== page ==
The World Trade organisation announced a $21 million sanction against the U.S. today due to its online betting restrictions. We’re not really sure what this all means, but the New York Times says the decision opens the door for Antigua–the small island nation that brought the suit against the U.S.–to “violate copyright protections on goods like films and music.” More:
The ruling is significant in that it grants a rare form of compensation: the right of one country, in this case Antigua, to violate intellectual property laws of another — the United States — by allowing it to distribute copies of American music, movie and software products.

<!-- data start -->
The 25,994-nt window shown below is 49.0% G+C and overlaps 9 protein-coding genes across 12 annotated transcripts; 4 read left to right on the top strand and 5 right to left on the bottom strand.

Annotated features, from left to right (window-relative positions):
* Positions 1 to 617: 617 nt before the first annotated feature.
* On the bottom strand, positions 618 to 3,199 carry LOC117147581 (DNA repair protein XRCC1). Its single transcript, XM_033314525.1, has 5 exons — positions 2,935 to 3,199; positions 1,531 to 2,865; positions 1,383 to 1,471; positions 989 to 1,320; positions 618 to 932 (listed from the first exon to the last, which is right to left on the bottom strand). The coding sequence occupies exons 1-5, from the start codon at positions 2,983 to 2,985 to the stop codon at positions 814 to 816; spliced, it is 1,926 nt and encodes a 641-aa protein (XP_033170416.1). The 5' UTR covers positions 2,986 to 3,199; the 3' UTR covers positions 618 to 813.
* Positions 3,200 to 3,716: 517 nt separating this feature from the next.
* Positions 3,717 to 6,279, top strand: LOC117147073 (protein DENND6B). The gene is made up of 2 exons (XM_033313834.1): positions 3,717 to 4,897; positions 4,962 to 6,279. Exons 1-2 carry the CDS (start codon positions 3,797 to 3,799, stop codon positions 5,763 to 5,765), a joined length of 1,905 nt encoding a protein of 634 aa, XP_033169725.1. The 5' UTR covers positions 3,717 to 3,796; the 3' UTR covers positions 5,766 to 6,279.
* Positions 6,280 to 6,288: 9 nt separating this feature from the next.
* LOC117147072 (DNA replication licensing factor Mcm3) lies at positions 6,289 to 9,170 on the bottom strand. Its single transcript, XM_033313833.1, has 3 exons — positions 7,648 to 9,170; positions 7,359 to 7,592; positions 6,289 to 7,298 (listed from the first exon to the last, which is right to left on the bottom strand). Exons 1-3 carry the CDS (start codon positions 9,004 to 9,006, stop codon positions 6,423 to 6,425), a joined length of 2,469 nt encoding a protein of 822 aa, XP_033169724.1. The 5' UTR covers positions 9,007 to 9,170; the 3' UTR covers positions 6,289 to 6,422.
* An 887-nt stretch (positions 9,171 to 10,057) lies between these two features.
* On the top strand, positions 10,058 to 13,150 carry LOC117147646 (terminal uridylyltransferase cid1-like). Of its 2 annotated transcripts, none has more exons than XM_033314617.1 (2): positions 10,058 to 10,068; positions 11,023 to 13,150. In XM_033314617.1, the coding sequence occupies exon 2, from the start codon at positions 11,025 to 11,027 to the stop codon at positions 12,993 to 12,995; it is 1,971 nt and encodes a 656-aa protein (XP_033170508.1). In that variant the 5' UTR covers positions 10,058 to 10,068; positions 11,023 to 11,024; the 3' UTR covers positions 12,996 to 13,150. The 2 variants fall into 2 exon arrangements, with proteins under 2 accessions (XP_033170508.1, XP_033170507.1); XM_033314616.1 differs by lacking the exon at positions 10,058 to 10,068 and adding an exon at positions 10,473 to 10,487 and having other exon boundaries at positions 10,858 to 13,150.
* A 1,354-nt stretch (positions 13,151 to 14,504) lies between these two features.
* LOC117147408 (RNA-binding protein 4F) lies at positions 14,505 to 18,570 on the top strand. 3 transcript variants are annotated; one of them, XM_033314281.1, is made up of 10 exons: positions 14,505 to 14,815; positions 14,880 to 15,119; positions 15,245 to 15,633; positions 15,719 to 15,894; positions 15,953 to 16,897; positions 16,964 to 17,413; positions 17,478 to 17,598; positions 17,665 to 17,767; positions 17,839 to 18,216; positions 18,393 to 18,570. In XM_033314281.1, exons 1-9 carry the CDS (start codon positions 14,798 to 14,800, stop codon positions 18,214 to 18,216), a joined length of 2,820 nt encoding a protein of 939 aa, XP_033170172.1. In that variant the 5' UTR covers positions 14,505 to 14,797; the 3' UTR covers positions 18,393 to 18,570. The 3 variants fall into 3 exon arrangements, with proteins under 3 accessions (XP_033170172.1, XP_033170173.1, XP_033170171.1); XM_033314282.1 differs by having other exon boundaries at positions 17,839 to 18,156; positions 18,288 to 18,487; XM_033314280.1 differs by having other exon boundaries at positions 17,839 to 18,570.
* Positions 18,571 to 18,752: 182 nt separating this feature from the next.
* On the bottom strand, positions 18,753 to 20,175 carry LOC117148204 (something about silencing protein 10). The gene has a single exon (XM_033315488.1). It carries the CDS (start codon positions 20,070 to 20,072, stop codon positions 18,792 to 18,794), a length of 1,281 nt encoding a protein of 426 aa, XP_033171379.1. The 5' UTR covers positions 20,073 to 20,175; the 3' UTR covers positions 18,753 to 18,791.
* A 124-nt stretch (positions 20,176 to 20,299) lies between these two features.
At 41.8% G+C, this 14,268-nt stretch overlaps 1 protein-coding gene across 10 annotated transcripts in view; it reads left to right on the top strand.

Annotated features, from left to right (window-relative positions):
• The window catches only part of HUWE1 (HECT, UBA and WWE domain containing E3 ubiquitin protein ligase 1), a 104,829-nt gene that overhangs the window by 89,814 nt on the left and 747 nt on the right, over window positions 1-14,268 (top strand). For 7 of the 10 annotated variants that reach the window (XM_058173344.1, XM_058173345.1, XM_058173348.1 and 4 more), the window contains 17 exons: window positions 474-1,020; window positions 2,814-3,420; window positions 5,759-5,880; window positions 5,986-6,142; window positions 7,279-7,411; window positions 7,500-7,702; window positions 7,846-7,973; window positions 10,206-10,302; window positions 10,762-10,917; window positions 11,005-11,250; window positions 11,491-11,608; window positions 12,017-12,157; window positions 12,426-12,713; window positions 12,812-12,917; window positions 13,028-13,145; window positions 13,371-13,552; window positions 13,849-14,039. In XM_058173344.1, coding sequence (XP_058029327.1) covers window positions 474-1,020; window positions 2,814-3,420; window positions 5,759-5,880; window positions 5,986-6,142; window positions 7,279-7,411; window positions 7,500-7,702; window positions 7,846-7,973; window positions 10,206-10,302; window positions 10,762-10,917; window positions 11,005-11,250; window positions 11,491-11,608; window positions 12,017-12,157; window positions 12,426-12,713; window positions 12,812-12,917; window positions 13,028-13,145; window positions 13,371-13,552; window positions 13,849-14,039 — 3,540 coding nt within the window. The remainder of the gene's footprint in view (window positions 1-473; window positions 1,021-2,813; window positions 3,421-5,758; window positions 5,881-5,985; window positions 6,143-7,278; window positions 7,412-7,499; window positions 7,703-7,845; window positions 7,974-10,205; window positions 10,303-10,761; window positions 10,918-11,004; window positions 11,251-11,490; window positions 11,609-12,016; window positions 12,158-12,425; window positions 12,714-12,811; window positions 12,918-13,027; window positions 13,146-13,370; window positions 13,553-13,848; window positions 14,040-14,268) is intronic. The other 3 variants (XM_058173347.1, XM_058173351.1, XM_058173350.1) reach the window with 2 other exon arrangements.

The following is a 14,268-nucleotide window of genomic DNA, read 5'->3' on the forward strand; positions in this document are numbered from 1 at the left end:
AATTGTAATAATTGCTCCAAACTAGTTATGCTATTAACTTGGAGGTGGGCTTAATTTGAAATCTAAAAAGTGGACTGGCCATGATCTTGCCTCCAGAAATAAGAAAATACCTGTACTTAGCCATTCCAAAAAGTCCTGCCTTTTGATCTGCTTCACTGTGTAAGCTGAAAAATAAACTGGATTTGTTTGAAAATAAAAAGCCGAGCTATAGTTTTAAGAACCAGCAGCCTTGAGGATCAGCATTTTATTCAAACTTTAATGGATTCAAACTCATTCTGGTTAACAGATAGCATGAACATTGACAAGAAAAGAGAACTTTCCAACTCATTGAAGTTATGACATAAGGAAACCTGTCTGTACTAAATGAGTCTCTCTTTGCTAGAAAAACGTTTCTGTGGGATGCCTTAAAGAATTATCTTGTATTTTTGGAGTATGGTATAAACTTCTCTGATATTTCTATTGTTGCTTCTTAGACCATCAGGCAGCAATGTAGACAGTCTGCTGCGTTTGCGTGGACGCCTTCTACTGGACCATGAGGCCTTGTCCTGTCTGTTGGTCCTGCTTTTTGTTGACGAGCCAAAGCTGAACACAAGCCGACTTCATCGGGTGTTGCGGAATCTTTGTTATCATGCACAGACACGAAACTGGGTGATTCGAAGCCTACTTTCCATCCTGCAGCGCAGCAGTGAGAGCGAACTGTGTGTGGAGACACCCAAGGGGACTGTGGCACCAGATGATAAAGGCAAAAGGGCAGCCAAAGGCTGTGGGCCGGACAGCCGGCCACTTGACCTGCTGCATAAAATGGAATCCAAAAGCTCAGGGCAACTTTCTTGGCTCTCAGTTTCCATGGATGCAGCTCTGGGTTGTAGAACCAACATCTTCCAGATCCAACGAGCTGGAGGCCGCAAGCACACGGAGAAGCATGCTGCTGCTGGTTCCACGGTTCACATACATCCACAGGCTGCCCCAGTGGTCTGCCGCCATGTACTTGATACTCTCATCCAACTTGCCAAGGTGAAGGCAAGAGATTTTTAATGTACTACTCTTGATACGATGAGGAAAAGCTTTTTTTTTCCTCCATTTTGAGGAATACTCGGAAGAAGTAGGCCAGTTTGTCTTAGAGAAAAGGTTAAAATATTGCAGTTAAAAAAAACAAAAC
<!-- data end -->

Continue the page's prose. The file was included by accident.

Really? That ought to make for some interesting business plans.
Meanwhile, the WTO ruling comes hot on the heels of Microsoft, Yahoo and Google being fined by the U.S. government a combined $31.5 million for running ads from illegal gambling sites. Uncle Sam, what gives? We’re just trying to get some action here, and we don’t want to have to travel to places like Las Vegas, Atlantic City or one of the country’s 400+ Indian casinos to do it. Meanwhile, despite the official ban on online wagering, it is still rather easy to gamble online at places like Bodog, we’ve been told by sources close to the situation.
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